the corresponding I, computed iteratively by Equation (27). The convergence process ends when the

following error criterion ε is satisfied:

| In+1 − I1 | < ε (28)

The nominal characteristic curves are obtained with Equations (4), (22), and (27). The remaining

scenarios are supported by Equations (4), (26), (27), (29), and (30), where Equation (29) is a cubic

relation between the inverse current and the temperature as proposed in [53,54]:

3

T + 273.16 Eg q q

Iis ( T ) = Iisn × e m ( KTn − KT ) (29)

Tn + 273.16

where Iisn is the inverse saturation current and Tn is the temperature, both under Standard Test

Conditions (STC) reference conditions. Additionally, in this study, the following simplification was

taken into account, where G is the incident radiation in W/m2 :

G

Is (G) = Isn (30)

Gn

Two comparative scenarios were designed for the characteristic curves at nominal reference

conditions. In the first one the load is interconnected to a photovoltaic circuit dominated by resistive

losses Rp (Rs = 0). The Rp resistance was adjusted with 10 Ω, 200 Ω, and 1000 Ω, respectively. In the

second scenario a fixed value of 10 mΩ was established for the Rs resistor. The simulations can be

observed in11,

Energies 2018, Figure

x FOR 2.

PEER REVIEW 8 of 22

Figure I-VI-V

2. 2.

Figure curves as as

curves a function of the

a function parallel

of the resistance

parallel Rp and

resistance Rp and Rs : (a)

withwith Ω and

Rs:0(a) 0 Ω (b)

and10(b)

mΩ;10 (STC).

mΩ;

(STC).

By observing the two graphs it is apparent that the resistance Rp does not interfere in the region

of influence of the junction

By observing diode. In

the two graphs theapparent

it is region where theresistance

that the influence R

ofp the

doesphotoelectric

not interferecurrent

in the source

region

predominates, the lowest value tested does not show a significant disturbance: the plot is

of influence of the junction diode. In the region where the influence of the photoelectric current very similar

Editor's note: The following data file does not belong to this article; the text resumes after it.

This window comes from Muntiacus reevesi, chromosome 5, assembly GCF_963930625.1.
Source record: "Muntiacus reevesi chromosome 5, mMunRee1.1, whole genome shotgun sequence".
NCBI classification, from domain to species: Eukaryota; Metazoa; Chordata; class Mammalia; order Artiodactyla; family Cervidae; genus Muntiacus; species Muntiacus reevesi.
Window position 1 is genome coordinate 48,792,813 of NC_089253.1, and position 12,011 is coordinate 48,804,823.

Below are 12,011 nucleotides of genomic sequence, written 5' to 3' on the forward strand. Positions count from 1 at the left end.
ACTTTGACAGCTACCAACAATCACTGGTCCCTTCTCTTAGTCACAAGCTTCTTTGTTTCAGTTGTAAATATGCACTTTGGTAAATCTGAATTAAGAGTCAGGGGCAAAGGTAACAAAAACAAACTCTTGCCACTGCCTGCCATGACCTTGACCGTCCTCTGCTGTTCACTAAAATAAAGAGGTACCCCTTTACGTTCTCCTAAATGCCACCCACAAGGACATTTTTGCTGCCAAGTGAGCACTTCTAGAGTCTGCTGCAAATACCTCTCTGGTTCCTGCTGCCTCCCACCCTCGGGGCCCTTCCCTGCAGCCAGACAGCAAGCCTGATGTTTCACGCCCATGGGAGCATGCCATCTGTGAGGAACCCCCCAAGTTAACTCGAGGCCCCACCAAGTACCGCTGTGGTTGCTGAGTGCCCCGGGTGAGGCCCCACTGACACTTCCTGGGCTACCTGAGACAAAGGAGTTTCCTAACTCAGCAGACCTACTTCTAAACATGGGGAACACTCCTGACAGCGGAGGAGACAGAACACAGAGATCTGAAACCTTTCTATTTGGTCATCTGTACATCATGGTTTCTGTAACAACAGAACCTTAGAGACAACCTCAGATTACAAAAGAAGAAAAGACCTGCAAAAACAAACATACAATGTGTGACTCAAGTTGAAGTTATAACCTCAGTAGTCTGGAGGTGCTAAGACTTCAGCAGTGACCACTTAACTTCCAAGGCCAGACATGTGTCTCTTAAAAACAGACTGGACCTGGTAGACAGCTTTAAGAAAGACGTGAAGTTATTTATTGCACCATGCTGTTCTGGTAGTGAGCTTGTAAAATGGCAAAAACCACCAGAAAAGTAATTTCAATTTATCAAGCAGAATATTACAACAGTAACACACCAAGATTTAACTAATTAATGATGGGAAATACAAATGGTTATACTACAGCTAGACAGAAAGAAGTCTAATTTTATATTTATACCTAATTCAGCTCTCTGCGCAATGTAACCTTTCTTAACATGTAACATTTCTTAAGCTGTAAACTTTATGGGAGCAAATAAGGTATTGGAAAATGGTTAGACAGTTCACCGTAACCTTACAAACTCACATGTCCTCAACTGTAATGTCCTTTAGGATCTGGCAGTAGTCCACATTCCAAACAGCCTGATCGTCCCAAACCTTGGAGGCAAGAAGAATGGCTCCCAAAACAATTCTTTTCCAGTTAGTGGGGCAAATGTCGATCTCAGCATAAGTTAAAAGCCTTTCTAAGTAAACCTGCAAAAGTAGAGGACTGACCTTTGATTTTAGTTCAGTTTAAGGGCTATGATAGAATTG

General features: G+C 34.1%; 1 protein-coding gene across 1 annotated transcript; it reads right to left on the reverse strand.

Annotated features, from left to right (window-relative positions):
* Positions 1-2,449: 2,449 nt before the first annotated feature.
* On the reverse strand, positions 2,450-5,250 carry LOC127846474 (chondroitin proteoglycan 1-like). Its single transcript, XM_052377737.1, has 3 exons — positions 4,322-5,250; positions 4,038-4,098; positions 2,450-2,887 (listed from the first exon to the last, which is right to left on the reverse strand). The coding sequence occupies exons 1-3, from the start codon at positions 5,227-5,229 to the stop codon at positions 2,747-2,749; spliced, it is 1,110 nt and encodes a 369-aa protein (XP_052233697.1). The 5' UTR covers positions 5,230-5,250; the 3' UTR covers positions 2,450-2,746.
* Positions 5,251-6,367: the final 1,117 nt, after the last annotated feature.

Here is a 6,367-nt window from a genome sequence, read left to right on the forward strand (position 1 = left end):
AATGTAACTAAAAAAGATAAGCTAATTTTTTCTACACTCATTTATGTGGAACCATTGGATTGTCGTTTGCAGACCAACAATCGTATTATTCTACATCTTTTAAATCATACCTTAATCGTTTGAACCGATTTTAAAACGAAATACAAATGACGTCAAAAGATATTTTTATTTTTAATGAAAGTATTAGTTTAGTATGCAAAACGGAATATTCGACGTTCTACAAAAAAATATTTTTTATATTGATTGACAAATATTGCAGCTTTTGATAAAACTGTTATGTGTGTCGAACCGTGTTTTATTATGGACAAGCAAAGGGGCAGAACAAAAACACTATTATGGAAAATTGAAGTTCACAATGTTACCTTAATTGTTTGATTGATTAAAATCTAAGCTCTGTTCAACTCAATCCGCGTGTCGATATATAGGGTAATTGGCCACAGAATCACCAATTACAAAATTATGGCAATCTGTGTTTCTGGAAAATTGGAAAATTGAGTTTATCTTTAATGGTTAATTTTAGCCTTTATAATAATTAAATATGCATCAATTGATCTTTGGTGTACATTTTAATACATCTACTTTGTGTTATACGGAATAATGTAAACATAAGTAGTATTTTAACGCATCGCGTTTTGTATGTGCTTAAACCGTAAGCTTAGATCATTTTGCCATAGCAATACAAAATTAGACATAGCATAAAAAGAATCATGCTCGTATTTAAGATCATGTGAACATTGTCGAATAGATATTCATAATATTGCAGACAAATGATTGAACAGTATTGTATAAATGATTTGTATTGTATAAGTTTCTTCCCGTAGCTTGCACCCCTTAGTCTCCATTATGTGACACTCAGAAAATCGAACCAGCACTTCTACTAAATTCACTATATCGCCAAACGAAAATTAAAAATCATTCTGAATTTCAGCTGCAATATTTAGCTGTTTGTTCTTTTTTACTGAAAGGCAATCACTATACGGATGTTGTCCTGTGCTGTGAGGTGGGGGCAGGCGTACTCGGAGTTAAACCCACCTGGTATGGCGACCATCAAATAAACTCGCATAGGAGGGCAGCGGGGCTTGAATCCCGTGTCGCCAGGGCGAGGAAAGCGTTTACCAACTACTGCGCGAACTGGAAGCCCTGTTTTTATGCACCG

to the set

source of points estimated

predominates, Rp = ∞.

with value

the lowest tested does not show a significant disturbance: the plot is

very similar to the set of points estimated with Rp = ∞.

As the figures do not have sufficient detail, the curves were enlarged by a range of values close

to the peak power. Figure 3 shows that the leakage current is virtually zero from 200 Ω. While for 10

Ω, the effect being visible is not at all significant. By observing the P-V curves in circuits with internal

losses it can be verified that the lines are very similar, as can be in Figure 4. In other words, the

leakage of current modelled by the resistance Rp in this range of values does not compromise the

(STC).

By observing the two graphs it is apparent that the resistance Rp does not interfere in the region

of influence of the junction diode. In the region where the influence of the photoelectric current

source2018,

Energies predominates,

11, 2902 the lowest value tested does not show a significant disturbance: the plot is

8 of 21

very similar to the set of points estimated with Rp = ∞.

As the figures do not have sufficient detail, the curves were enlarged by a range of values close

As

to the peak the figures

power. do not have

Figure sufficient

3 shows detail,

that the the curves

leakage currentwere enlarged

is virtually by from

zero a range

200ofΩ.

values

Whileclose

for 10to

the peak power. Figure 3 shows that the leakage current is virtually zero from 200 Ω. While

Ω, the effect being visible is not at all significant. By observing the P-V curves in circuits with internal for 10 Ω,

the effect

losses being

it can be visible

verifiedis that

not at

thealllines

significant.

are veryBysimilar,

observing P-Vincurves

the be

as can Figurein4.circuits

In otherwith internal

words, the